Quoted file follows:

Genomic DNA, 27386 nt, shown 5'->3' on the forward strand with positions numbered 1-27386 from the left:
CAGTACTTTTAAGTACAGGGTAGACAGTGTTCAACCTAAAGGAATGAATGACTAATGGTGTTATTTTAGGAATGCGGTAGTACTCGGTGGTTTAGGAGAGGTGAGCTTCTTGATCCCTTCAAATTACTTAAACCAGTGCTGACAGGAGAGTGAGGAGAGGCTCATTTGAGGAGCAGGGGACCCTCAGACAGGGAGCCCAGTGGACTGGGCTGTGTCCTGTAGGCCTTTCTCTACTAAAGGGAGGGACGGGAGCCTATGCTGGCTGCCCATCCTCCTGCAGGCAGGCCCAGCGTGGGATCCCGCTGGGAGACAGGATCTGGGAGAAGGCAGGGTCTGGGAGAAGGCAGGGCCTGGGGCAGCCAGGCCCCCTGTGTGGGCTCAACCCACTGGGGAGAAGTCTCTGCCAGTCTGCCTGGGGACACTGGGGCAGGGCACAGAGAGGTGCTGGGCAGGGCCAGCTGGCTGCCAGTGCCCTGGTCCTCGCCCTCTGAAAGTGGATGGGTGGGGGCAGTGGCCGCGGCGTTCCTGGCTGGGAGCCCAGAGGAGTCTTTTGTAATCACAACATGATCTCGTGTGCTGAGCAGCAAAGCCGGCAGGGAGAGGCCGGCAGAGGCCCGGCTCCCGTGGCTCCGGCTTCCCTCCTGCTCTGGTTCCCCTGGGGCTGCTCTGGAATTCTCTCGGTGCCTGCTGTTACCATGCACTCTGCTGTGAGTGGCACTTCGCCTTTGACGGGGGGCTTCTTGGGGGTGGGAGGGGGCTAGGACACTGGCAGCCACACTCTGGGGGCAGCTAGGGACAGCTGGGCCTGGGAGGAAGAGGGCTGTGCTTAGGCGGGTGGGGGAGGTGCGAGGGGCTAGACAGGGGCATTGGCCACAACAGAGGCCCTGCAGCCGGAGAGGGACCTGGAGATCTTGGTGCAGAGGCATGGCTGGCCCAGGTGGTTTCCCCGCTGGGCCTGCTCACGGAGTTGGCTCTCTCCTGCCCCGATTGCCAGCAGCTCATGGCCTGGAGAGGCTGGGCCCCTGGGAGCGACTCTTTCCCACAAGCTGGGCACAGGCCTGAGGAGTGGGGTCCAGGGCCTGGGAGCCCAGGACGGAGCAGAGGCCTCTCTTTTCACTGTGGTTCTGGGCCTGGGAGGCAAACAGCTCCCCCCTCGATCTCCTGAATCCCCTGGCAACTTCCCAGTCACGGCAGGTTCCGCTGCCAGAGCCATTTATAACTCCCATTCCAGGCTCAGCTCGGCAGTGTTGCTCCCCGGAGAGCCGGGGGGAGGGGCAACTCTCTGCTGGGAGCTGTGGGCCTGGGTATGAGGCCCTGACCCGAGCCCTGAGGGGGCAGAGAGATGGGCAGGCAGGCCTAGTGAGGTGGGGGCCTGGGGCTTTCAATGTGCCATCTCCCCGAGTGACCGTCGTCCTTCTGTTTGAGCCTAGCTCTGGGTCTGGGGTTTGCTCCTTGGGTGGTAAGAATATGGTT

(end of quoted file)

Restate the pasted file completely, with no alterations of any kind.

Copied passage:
Genomic DNA, 27386 nt, shown 5'->3' on the forward strand with positions numbered 1-27386 from the left:
CAGTACTTTTAAGTACAGGGTAGACAGTGTTCAACCTAAAGGAATGAATGACTAATGGTGTTATTTTAGGAATGCGGTAGTACTCGGTGGTTTAGGAGAGGTGAGCTTCTTGATCCCTTCAAATTACTTAAACCAGTGCTGACAGGAGAGTGAGGAGAGGCTCATTTGAGGAGCAGGGGACCCTCAGACAGGGAGCCCAGTGGACTGGGCTGTGTCCTGTAGGCCTTTCTCTACTAAAGGGAGGGACGGGAGCCTATGCTGGCTGCCCATCCTCCTGCAGGCAGGCCCAGCGTGGGATCCCGCTGGGAGACAGGATCTGGGAGAAGGCAGGGTCTGGGAGAAGGCAGGGCCTGGGGCAGCCAGGCCCCCTGTGTGGGCTCAACCCACTGGGGAGAAGTCTCTGCCAGTCTGCCTGGGGACACTGGGGCAGGGCACAGAGAGGTGCTGGGCAGGGCCAGCTGGCTGCCAGTGCCCTGGTCCTCGCCCTCTGAAAGTGGATGGGTGGGGGCAGTGGCCGCGGCGTTCCTGGCTGGGAGCCCAGAGGAGTCTTTTGTAATCACAACATGATCTCGTGTGCTGAGCAGCAAAGCCGGCAGGGAGAGGCCGGCAGAGGCCCGGCTCCCGTGGCTCCGGCTTCCCTCCTGCTCTGGTTCCCCTGGGGCTGCTCTGGAATTCTCTCGGTGCCTGCTGTTACCATGCACTCTGCTGTGAGTGGCACTTCGCCTTTGACGGGGGGCTTCTTGGGGGTGGGAGGGGGCTAGGACACTGGCAGCCACACTCTGGGGGCAGCTAGGGACAGCTGGGCCTGGGAGGAAGAGGGCTGTGCTTAGGCGGGTGGGGGAGGTGCGAGGGGCTAGACAGGGGCATTGGCCACAACAGAGGCCCTGCAGCCGGAGAGGGACCTGGAGATCTTGGTGCAGAGGCATGGCTGGCCCAGGTGGTTTCCCCGCTGGGCCTGCTCACGGAGTTGGCTCTCTCCTGCCCCGATTGCCAGCAGCTCATGGCCTGGAGAGGCTGGGCCCCTGGGAGCGACTCTTTCCCACAAGCTGGGCACAGGCCTGAGGAGTGGGGTCCAGGGCCTGGGAGCCCAGGACGGAGCAGAGGCCTCTCTTTTCACTGTGGTTCTGGGCCTGGGAGGCAAACAGCTCCCCCCTCGATCTCCTGAATCCCCTGGCAACTTCCCAGTCACGGCAGGTTCCGCTGCCAGAGCCATTTATAACTCCCATTCCAGGCTCAGCTCGGCAGTGTTGCTCCCCGGAGAGCCGGGGGGAGGGGCAACTCTCTGCTGGGAGCTGTGGGCCTGGGTATGAGGCCCTGACCCGAGCCCTGAGGGGGCAGAGAGATGGGCAGGCAGGCCTAGTGAGGTGGGGGCCTGGGGCTTTCAATGTGCCATCTCCCCGAGTGACCGTCGTCCTTCTGTTTGAGCCTAGCTCTGGGTCTGGGGTTTGCTCCTTGGGTGGTAAGAATATGGTT